This nebula is one of the brightest known. If it was as close as the Orion nebula then it would be as bright as the full moon.
Canopus is the second brightest star. It is 14 000 times brighter than the sun and 300 light years away. Sirius, low in the east on spring evenings, is the brightest star in the sky.
Alpha Centauri the brighter pointer, is the closest naked-eye star, 4.3 light-years away. Alpha Centauri is a binary star: two stars about the same size as the sun orbiting around each other in 80 years. A telescope that magnifies 50x shows the pair. (A very faint star, Proxima Centauri, orbits a quarter of a light-year, or 15 000 Sun-earth distances, from the Alpha pair.)
Coalsack nebula, is a cloud of dust and gas about 300 light years away, dimming the more distant stars in the Milky Way. Many similar 'dark nebulae' can be seen, appearing as slots and holes in the Milky Way. These clouds of dust and gas eventually coalesce into clusters of stars.
The Jewel Box is a compact cluster of young bright stars about 7000 light years away. The cluster formed less than 10 million ago. To the eye it looks like a faint star.
Eta Carina nebula is a
glowing gas cloud about 8000 light years away. The golden star in the cloud, visible in
binoculars, is Eta Carinae. (Eta is the Greek 'e'.) It is estimated to be to be 60 times heavier
than the sun and a million times brighter but is dimmed by dust clouds around it. It is expected
to explode as a supernova any time in the next few thousand years.
Many star clusters are found in this part of the sky.
The Theta Carina Cluster, at one point of the 'Diamond Cross'. It is also known as the 'Five of Diamonds' cluster, the reason obvious when it is seen in a telescope. A newish name is 'Southern Pleiades', though this cluster is much fainter and smaller than the real Pleiades in Taurus. The cluster is about 500 light years away and is around 10 million years old.
NGC 2516, above the Diamond Cross, looks like a faint comet without a tail. It is a star cluster nicely seen in binoculars. It is 1200 light years away.
Chart produced by Guide 8 software; www.projectpluto.com. Labels and text added by Alan Gilmore
Taurus the Bull and Orion the Hunter are prominent in our northern evening sky. Fainter and lower are Gemini the Twins and Cancer the Crab. The constellation pictures are upside-down to us; they were devised by northern hemisphere skywatchers. The face of Taurus is outlined by the V-shaped Hyades cluster. The brightest star in this group is orange Aldebaran, the name meaning 'the eye of the bull' in Arabic. Taurus's long horns extend down our sky. The Pleiades cluster rides on the Bull's back.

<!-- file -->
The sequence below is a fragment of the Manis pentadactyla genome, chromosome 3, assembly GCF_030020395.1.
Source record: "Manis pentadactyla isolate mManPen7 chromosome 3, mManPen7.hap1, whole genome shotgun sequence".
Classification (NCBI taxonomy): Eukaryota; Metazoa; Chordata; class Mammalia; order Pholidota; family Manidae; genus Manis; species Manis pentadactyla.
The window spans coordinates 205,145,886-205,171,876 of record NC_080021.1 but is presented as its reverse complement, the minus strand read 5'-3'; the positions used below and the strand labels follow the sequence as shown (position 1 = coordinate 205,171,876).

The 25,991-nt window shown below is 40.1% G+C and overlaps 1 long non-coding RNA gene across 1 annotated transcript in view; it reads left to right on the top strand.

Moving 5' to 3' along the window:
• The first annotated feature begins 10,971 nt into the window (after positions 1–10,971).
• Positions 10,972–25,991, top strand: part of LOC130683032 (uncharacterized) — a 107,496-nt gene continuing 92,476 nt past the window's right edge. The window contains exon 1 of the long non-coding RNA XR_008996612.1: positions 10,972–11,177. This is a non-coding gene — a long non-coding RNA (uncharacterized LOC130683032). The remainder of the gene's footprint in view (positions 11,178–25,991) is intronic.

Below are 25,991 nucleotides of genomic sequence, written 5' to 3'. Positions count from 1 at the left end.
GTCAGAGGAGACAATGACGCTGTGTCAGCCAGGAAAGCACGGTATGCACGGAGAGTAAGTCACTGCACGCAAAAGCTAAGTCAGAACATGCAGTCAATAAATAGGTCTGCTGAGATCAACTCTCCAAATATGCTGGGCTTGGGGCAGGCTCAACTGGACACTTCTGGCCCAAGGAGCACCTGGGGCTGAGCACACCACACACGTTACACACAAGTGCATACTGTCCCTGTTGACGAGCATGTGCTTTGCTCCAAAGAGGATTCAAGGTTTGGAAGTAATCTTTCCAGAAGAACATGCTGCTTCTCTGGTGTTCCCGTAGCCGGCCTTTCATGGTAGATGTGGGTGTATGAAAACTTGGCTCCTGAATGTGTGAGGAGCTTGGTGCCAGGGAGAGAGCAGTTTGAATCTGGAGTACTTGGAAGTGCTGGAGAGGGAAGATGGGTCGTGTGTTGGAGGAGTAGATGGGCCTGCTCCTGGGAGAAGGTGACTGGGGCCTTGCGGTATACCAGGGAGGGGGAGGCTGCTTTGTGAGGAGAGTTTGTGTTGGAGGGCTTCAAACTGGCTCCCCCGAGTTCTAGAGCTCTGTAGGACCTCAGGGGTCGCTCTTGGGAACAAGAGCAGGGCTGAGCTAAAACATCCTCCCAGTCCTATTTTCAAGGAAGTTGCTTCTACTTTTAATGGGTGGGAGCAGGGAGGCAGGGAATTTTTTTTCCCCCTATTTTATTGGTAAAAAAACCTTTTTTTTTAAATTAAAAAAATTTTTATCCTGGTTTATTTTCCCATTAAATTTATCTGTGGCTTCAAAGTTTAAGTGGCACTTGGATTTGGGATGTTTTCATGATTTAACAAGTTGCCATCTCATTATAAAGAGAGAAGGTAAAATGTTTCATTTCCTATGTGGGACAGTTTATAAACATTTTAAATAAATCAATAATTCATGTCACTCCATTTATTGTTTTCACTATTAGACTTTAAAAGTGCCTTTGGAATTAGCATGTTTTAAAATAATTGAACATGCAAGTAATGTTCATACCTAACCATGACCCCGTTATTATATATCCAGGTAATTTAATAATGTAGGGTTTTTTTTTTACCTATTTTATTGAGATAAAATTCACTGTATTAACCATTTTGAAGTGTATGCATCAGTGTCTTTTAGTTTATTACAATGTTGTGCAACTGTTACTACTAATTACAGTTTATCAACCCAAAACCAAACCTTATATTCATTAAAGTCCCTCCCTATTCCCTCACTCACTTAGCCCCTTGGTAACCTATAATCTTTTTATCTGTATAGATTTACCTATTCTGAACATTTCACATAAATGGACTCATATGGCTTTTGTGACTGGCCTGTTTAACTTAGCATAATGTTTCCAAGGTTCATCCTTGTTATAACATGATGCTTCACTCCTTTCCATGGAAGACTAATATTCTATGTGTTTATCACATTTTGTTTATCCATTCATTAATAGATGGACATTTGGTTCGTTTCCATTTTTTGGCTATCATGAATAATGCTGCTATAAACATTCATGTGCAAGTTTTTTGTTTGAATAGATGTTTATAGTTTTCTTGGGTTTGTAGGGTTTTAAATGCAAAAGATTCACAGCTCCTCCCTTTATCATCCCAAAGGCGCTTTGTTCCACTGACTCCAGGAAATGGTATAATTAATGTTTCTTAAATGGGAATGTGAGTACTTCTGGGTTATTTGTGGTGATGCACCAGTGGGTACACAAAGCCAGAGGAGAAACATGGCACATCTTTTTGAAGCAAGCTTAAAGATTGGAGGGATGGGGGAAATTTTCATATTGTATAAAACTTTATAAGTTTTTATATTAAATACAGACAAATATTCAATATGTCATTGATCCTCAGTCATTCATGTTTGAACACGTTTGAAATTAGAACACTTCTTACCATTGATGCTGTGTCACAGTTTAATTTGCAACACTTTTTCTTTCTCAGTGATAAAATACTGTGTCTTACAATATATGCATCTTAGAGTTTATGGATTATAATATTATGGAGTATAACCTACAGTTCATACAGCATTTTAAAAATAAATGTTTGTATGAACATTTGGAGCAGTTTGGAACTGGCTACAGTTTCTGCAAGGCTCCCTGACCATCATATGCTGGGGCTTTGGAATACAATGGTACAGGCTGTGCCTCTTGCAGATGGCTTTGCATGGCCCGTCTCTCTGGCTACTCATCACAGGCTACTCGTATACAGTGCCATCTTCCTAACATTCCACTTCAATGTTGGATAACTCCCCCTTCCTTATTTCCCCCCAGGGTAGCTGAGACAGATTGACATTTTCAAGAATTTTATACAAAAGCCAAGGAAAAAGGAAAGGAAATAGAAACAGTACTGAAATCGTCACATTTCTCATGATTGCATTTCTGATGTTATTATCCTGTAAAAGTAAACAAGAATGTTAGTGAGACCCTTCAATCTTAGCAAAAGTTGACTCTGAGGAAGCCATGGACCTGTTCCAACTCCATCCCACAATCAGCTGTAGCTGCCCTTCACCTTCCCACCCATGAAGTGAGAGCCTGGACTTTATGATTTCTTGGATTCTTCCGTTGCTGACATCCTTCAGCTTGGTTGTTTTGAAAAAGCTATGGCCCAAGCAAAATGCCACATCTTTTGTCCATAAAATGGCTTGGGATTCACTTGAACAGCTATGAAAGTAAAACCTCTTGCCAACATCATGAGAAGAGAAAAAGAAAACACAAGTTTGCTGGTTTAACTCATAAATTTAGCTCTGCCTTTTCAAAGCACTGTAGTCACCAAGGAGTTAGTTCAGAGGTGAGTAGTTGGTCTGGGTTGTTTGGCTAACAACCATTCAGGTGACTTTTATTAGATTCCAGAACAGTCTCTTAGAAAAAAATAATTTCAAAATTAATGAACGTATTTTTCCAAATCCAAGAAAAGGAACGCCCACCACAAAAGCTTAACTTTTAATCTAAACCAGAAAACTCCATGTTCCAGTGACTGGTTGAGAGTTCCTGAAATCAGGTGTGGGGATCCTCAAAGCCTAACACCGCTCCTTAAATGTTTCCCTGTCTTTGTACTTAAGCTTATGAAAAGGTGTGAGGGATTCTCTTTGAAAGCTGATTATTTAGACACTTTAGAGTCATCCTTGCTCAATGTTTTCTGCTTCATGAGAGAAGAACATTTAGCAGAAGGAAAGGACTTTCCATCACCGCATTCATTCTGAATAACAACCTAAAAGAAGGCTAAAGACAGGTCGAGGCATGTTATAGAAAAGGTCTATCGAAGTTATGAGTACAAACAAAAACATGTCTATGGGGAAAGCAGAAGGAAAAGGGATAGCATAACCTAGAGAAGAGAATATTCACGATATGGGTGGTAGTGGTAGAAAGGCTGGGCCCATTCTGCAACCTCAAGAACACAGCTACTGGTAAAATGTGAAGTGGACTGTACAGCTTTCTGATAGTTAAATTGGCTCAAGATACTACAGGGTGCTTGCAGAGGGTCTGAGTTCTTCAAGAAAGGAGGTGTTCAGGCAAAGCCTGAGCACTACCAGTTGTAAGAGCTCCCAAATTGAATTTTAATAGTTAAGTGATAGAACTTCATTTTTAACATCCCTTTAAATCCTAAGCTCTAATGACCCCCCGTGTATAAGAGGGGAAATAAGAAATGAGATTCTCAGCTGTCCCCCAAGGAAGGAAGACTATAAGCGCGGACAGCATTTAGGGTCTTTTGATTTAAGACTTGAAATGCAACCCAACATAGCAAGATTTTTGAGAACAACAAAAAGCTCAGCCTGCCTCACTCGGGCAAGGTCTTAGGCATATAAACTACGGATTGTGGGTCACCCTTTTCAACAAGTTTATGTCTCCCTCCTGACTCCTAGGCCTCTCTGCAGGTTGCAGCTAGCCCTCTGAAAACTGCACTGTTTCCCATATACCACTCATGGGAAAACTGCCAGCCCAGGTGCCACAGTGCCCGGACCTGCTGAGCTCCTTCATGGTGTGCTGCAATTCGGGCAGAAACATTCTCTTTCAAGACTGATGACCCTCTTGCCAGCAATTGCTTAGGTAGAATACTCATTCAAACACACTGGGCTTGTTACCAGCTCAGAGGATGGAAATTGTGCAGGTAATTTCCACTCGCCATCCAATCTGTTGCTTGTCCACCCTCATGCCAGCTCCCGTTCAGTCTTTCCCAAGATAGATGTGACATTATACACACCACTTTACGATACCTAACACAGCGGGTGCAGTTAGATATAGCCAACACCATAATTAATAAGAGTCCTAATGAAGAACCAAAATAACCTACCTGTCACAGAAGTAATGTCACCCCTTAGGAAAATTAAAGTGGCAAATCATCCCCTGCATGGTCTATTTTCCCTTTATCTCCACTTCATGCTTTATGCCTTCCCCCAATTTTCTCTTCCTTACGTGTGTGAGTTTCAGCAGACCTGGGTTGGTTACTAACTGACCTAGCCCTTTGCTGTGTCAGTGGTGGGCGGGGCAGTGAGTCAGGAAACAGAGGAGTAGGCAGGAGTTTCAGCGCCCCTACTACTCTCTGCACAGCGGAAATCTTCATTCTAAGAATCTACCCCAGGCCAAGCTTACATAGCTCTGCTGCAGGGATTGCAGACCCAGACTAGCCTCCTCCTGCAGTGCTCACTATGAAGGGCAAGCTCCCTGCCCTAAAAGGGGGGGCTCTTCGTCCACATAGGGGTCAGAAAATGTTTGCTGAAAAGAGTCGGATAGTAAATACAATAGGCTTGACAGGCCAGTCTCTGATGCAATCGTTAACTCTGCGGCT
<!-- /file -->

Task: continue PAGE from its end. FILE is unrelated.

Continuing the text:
The Hyades cluster is 152 light years away. Its brightest stars (not Aldebaran!) are about 70 times brighter than the sun. The cluster is about 700 million years old. Aldebaran is not a member of the cluster but simply on the line of sight. It is 65 l.y. away and 150 times brighter than the sun. Aldebaran is a giant star about 25 times bigger than the sun though only five times heavier. Its orange colour is due to its temperature, around 3500° C. The sun is 5500° C.
The Pleiades / Seven Sisters / Matariki / Subaru, (left) and many other names, is a cluster of stars well known in both hemispheres. Though often called the Seven Sisters, most modern eyes see only six stars. Dozens are visible in binoculars. The cluster is about 400 light years away. Its brightest stars are around 200 times brighter than the sun. It formed about 70 million years ago.
Orion, in the northern hemisphere view, has a shield raised toward Taurus and a club ready for action. The line of three stars makes Orion's Belt. The line of faint stars above and left of the belt form Orion's Sword in the northern view, hanging from his belt. To most southern hemisphere sky watchers the belt and sword form The Pot or The Saucepan.
The Orion Nebula is visible in binoculars as a misty glow around the middle stars of Orion's Sword or the handle of The Pot. It is a vast cloud of dust and gas about 1300 l.y. away and more than 20 l.y. across. Ultra-violet light from a massive, extremely hot star in the cloud causes it to glow. Some stars in this region are around two million years old. The sun, by contrast, is 4.6 billion years old. Stars continue to form in a giant cloud behind the glowing nebula. There are many bright and dark nebulae in this region. The Horsehead nebula, a favourite of astronomy books, is beside the right-hand star of Orion's Belt, but too faint to be seen in small telescopes.
Rigel is a blue 'supergiant' star around 40,000 times brighter than the sun and 800 l.y. away. Its surface temperature is around 20,000°C, giving it a bluish colour. Betelgeuse is a red giant star 250 times bigger than the sun -- wider than earth's orbit! -- but only around 20 times heavier. It is mostly very thin gas surrounding a hot dense core. It is around 10,000 times brighter than the sun, about 400 light years away, and has a surface temperature around 3000°.
Sirius is the brightest star, though Venus and Jupiter, and sometimes Mars, are brighter. Sirius appears bright because it is both brighter than the sun -- 22 times brighter -- and relatively a close 8.6 l.y. away. Sirius was often called 'the dog star' being the brightest star in Canis Major, one of the two dogs that follow Orion across the sky.
The Praesepe cluster or Beehive cluster, low in the northeast in the later evening, marks the shell of Cancer the crab. The cluster is some 600 light years from us. It formed in a gas cloud about 700 million years ago.